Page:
To hell with you Mr Franks and your buddy Power. Take your meddling and shove it. We need politicians like you and Figjam removing our rights and giving more power to government like we need holes in our heads.

  • KG
  • September 14th, 2011
  • 10:58 pm

Too right!

  • KG
  • September 14th, 2011
  • 11:00 pm

The law belongs to the people, not a bunch of lawyers and politicians. Leave it alone and clean up your own houses first.

  • The Gantt Guy
  • September 15th, 2011
  • 12:12 am

Mr Franks, while you say the law has to be pragmatic I would argue the examples of cases being decided in the exact opposite are too many to number.
In advocating in favour of this law change you appear to forget the one simple truth that the Defendant has no obligation to assist the Prosecution.  As the law currently stands a Defendant may remain silent (without any inference being drawn) and force the prosecution to prove their case. If the Prosecution fails it is the fault of the Prosecution, not the Defendant.  Another persepective is this: if a Prosecution relies on the evidence of a Defendant for its success, should the case even be brought in the first instance?  If this law change is approved, many Defendants will ultimately be assisting the Prosecution no matter which way they go.
Take our unsophisticated Defendant in KG's example above.  Let's assume he didn't do that of which he's been accused (and let's also assume the National Party hasn't – yet – removed the presumption of innocence). If he gives evidence, it wouldn't take much of a lawyer to tangle him up in knots, contradict himself and leave the jury (assuming Defendants are still allowed jury trials) to see he's clearly untrustworthy. Thus, he aids the Prosecution by giving evidence.  If he chooses to not give evidence, the jury may infer from that that he has something to hide and thus must be guilty as charged. Thereby aiding the Prosecution's case.
You said in your post you advocate this law change "to focus our policy back on to increasing the availability to courts of the truth, the whole truth and nothing but the truth". I don't know you Mr Franks, but I struggle to believe for a second that you believe that any court process, much less the criminal procedure, has anything to do with the truth. It is about the administration of the law. If the two (the truth and the administration of the law) it is nothing more or less than a happy coincidence.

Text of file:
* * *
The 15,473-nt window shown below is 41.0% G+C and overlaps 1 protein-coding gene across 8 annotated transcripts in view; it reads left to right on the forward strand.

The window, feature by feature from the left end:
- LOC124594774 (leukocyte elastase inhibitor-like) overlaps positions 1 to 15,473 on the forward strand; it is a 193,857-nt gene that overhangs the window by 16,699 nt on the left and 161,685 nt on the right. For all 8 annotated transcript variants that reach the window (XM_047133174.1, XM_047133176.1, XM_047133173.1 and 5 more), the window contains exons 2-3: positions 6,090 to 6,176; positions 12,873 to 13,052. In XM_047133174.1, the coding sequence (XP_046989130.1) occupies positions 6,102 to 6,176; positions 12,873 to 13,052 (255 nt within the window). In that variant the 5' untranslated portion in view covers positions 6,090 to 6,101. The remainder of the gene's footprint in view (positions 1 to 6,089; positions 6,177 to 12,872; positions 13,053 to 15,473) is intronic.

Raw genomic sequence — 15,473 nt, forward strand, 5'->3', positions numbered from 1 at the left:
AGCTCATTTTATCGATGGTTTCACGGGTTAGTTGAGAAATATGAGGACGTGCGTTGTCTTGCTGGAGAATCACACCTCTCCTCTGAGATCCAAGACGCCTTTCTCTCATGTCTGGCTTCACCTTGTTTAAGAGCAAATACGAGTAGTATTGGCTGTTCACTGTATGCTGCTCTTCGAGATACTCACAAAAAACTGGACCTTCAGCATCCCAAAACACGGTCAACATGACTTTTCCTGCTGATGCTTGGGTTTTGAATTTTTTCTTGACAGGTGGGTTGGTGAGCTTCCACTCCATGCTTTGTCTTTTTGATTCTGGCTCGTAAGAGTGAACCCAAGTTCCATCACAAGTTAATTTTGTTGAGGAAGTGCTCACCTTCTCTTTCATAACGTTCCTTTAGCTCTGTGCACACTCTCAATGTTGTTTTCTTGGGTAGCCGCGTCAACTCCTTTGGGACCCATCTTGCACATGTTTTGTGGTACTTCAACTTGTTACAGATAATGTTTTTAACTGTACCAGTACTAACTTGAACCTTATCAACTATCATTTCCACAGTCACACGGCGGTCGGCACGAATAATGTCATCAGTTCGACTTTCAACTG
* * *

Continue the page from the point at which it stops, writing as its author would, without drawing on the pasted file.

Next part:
The scales are already weighted heavily in favour of the Prosecution (mostly, I'll agree, because the majority of people charged with a crime have committed that crime). It would be a mistake to tip the scales even further.

  • Jim Maclean
  • September 16th, 2011
  • 12:46 pm

Unlike the Gantt guy, I believe that the vast majority of lawyers and the judiciary do believe that court processes consider truth to be a vital component. The on-going debate remains how best to achieve that with fairness to all involved. In the UK for the last ten years they have apparently made the change that we resile from. It could be argued that countries which have an inquisitorial justice system like France and Spain also believe that where an accused has ample opportunity to set the record straight, but chooses not to, can have reasonable conclusions drawn from their silence.
The Gantt Guy's comment implies derision at the place of truth in the Judicial process, which leaves me confused. These changes are designed to elicit the truth and those opposed to it seem to be saying that although that is accepted, it is an unfair or coercive way to achieve it. If that is the case then I invite Gantt Guy to decide whether he feels that the present legal systems lack of concern for truth over process is a good thing or not?


[…] Stephen Franks makes the case for adopting the UK law: […]


What do juries infer? That the accused has something to hide or that he is not very bright, not very likable and fumbles under pressure?